Meet The Disruptors: Goutham Gandhi Nadendla of Riku, On The Three Things You Need To Shake Up Your Industry
We are disrupting home food! Until now, we did not see cooking as a problem when in fact, it was a problem waiting to be solved. The reason we don’t make healthy food choices, especially families with children, is the sheer impracticality of cooking healthy food every single time. For families, the most convenient choice is not always a healthy one. We are set out to change that. By making sure healthy, home-cooked meals are always effortlessly possible, we wish to bust the myth that healthy food is expensive and takes a lot of time and effort. We wish to give you the “Freedom from Cooking!”
As a part of our series about business leaders who are shaking things up in their industry, I had the pleasure of interviewing Goutham Gandhi Nadendla the founder of Hyderabad-based start-up Futuristic Labs. He and his team have built the world’s first automatic rice and curry-maker, Riku. Riku lets anyone cook more than 500 recipes from around the world in just three easy steps. Riku, was born out of his struggle of cooking Indian food daily and is definitely a path-breaking innovation in food technology.
Thank you so much for doing this with us! Before we dig in, our readers would like to get to know you a bit more. Can you tell us a bit about your “backstory”? What led you to this particular career path?
Doing things our way is a privilege that very few of us in this world can achieve or dare to achieve. Growing up, however, I always knew I wanted to do things my way. So, starting a business was something that I had been mentally preparing for all my life.
Traditionally, I am an instrumentation engineering graduate from Andhra University, India, post which I pursued a Master’s in electrical engineering from Drexel University in the US. My specialization was in control systems, robotics, and intelligent systems, which laid the foundation for design thinking and automation in me. After completing my education, I worked at a research lab at the University of Pennsylvania, first as an analyst and then as an application developer. I strongly feel that my education and professional experience eventually culminated in the idea and the business that I am building today.
If I were to track the seeds of my idea, I was first inspired by automated cooking as a kid, watching the automatic cooking machine in ‘The Jetsons’. I would see my parents who are both working spend long hours in the kitchen preparing meals for us twice a day. The work pressure combined with cooking would leave them tired and exhausted by the end of the day. Moments like these made me think of how different life at home would have been if cooking was automated. During my time in the US, studying and then working, I encountered the same problem. Cooking the same dishes, every day was frustrating, effort-heavy, and time-consuming. I think my education in robotics and my formative professional years spent in a research lab, made me recognize that there could be a solution to cooking. It was in 2015 that I started thinking about how I could automate the cooking process. After 2 years of research, I, along with my team, was finally able to create the world’s first automatic rice and curry maker, Riku. And now, here I am!
Can you tell our readers what it is about the work you’re doing that’s disruptive?
Over the last few decades, we have witnessed a significant change in kitchen technology and the food industry. Automation is knocking on kitchen doors with smart microwave ovens, dishwashers, and other smart appliances. What hasn’t changed, however, is the long hours that we spend in the kitchen cooking the perfect meal. To dodge this problem of spending time, we then resort to packaged and instant food that has adverse effects on our health in the long run. Building Riku is the answer to all these problems. We have seen machines that drive us around, now it’s time to see machines become our chefs. This gap needed to be addressed!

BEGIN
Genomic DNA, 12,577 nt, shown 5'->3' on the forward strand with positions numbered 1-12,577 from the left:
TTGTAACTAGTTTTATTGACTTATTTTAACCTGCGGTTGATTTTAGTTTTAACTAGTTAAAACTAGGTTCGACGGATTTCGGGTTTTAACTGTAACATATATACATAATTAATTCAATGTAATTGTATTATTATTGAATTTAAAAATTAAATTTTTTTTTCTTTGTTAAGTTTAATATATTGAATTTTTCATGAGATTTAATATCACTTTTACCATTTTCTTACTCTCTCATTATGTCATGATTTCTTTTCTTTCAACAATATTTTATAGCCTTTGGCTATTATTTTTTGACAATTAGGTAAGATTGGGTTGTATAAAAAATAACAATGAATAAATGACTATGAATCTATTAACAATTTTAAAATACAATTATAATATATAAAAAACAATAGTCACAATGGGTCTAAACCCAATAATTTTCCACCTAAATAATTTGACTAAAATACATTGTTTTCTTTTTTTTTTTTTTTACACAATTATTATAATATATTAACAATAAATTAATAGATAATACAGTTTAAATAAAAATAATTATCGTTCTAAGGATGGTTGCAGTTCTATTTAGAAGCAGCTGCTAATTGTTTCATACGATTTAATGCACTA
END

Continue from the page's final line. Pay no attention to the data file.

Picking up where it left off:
So, to put it simply, we are disrupting home food! Until now, we did not see cooking as a problem when in fact, it was a problem waiting to be solved. The reason we don’t make healthy food choices, especially families with children, is the sheer impracticality of cooking healthy food every single time. For families, the most convenient choice is not always a healthy one. We are set out to change that. By making sure healthy, home-cooked meals are always effortlessly possible, we wish to bust the myth that healthy food is expensive and takes a lot of time and effort. We wish to give you the “Freedom from Cooking!”
We are sure you aren’t done. How are you going to shake things up next?
You are right on that! As of now, we are focusing on making Riku even better. Our immediate updates for Riku will be software updates that will help deliver the best results to its users and simplify their cooking experience further. We also have plans to partner with meal kit delivery services so that Riku takes care of everything from groceries for the meal you want to prepare, right up to cooking it for you. We aim to break into the top 5 consumer brands in the USA for kitchen technology in the next 5 years. We want to solve the entire home cooking process right from planning to your plate. I was serious about the Freedom from Cooking bit!
Lead generation is one of the most important aspects of any business. Can you share some of the strategies you use to generate good, qualified leads?
I think Facebook and email have worked the best for us. The product is quite novel, so it’s been relatively easier for us to market it using Facebook. We have generated most of our interest through this channel. Additionally, I feel building up customer engagement and driving sales has been possible through our email campaigns. Since Riku is not an impulse buy, it needs repeat impressions to drive sales and hence Facebook retargeting and emails have helped us. We have also started publishing blogs on Medium on topics related to health, nutrition, and automation. We are targeting most sales for Riku to take place through our crowdfunding campaign that will be launched in October 2020.
Do you have a book, podcast, or talk that’s had a deep impact on your thinking? Can you share a story with us? Can you explain why it was so resonant with you?